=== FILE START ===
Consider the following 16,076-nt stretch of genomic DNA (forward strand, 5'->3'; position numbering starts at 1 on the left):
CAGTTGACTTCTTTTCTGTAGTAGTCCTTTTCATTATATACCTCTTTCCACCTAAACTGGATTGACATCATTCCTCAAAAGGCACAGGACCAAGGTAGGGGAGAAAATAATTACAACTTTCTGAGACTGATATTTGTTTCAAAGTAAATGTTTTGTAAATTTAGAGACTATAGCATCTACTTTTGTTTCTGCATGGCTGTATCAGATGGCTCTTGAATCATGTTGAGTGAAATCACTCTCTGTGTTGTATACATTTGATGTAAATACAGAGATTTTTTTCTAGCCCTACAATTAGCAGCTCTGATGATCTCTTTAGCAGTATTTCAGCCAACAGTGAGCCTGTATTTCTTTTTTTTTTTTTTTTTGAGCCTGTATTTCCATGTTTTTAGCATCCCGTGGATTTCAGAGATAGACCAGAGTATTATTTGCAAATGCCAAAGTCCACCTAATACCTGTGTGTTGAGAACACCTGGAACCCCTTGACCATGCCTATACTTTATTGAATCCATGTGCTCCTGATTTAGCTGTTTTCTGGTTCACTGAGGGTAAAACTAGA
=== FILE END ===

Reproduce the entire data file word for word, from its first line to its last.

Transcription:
Consider the following 16,076-nt stretch of genomic DNA (forward strand, 5'->3'; position numbering starts at 1 on the left):
CAGTTGACTTCTTTTCTGTAGTAGTCCTTTTCATTATATACCTCTTTCCACCTAAACTGGATTGACATCATTCCTCAAAAGGCACAGGACCAAGGTAGGGGAGAAAATAATTACAACTTTCTGAGACTGATATTTGTTTCAAAGTAAATGTTTTGTAAATTTAGAGACTATAGCATCTACTTTTGTTTCTGCATGGCTGTATCAGATGGCTCTTGAATCATGTTGAGTGAAATCACTCTCTGTGTTGTATACATTTGATGTAAATACAGAGATTTTTTTCTAGCCCTACAATTAGCAGCTCTGATGATCTCTTTAGCAGTATTTCAGCCAACAGTGAGCCTGTATTTCTTTTTTTTTTTTTTTTTGAGCCTGTATTTCCATGTTTTTAGCATCCCGTGGATTTCAGAGATAGACCAGAGTATTATTTGCAAATGCCAAAGTCCACCTAATACCTGTGTGTTGAGAACACCTGGAACCCCTTGACCATGCCTATACTTTATTGAATCCATGTGCTCCTGATTTAGCTGTTTTCTGGTTCACTGAGGGTAAAACTAGA